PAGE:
In the second half of 2014 I did a small research project for university on a whole of paddock rehabilitation (WOPR) site near Yass, NSW. The site was an 18ha paddock that belongs to a couple who bought it in 2008. It has a gentle slope and a flatter bit, with a NNE aspect. It was direct seeded in 2009, most with Acacia and Eucalyptus subspecies, making the trees five years old in 2014. Under the WOPR scheme, the owners can re-introduce stock at five years, a process they started in the spring of 2014.
My question was – what will the percentage cover of the site be in 100 years?
Percentage crown cover (the total percent of ground covered by tree crowns if you looked down at it from directly above) is an important thing to get right in agricultural landscapes. If there is too much cover you won’t be able to grow enough grass to graze your stock happily (I once met a farmer who said that he was a pasture farmer and that the sheep were just byproducts). If there isn’t enough crown cover – and if there aren’t enough trees overall – you might miss out on the benefits derived from them like the management of the water table; shelter and fodder for stock; and their value as habitat for birds, reptiles, bats, and mammals.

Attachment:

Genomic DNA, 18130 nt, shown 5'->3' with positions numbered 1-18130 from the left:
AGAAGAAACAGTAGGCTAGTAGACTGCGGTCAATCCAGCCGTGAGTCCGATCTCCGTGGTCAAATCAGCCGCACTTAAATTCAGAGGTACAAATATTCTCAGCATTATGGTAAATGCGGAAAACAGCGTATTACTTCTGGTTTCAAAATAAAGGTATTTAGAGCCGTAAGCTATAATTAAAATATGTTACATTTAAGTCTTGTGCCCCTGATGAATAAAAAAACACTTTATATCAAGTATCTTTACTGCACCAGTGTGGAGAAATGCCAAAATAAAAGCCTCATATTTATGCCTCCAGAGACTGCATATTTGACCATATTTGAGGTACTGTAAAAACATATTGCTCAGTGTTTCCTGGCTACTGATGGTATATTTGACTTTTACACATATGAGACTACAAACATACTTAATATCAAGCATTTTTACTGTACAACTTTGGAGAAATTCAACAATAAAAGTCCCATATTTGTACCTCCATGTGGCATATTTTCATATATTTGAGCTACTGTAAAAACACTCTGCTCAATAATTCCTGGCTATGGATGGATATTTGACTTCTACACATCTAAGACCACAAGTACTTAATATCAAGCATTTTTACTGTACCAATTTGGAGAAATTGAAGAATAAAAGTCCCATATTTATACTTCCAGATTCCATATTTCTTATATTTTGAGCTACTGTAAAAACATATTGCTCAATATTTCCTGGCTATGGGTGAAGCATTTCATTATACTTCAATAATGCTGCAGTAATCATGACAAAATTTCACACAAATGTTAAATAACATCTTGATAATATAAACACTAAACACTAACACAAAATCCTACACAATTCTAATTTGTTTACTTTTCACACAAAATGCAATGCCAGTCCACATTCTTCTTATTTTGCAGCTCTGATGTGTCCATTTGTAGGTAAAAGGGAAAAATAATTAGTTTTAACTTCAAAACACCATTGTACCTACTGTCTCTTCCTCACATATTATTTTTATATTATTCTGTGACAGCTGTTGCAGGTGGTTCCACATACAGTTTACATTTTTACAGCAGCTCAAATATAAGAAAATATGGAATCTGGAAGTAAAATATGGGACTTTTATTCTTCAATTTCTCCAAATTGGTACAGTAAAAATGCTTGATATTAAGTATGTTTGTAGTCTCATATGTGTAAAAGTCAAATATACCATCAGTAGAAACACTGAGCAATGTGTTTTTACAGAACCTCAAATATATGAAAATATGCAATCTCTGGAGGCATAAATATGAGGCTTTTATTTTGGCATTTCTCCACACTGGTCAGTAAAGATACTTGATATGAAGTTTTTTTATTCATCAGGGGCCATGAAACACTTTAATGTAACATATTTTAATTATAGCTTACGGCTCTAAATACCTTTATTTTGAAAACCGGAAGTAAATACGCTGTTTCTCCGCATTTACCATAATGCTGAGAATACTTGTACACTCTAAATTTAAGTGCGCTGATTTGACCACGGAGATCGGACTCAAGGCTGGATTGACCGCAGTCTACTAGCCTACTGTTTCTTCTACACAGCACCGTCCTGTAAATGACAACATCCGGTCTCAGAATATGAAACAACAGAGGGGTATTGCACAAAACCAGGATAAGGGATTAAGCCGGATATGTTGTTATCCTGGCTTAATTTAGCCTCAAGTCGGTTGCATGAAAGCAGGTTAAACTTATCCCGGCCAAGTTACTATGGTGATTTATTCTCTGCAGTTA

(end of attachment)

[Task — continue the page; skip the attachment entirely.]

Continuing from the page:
So it’s important to get the balance right, and we know that that balance is a crown cover of 20-30%. But is this site on track for that?
To figure this out I devised and used a pretty simple method using both fieldwork and some number crunching.
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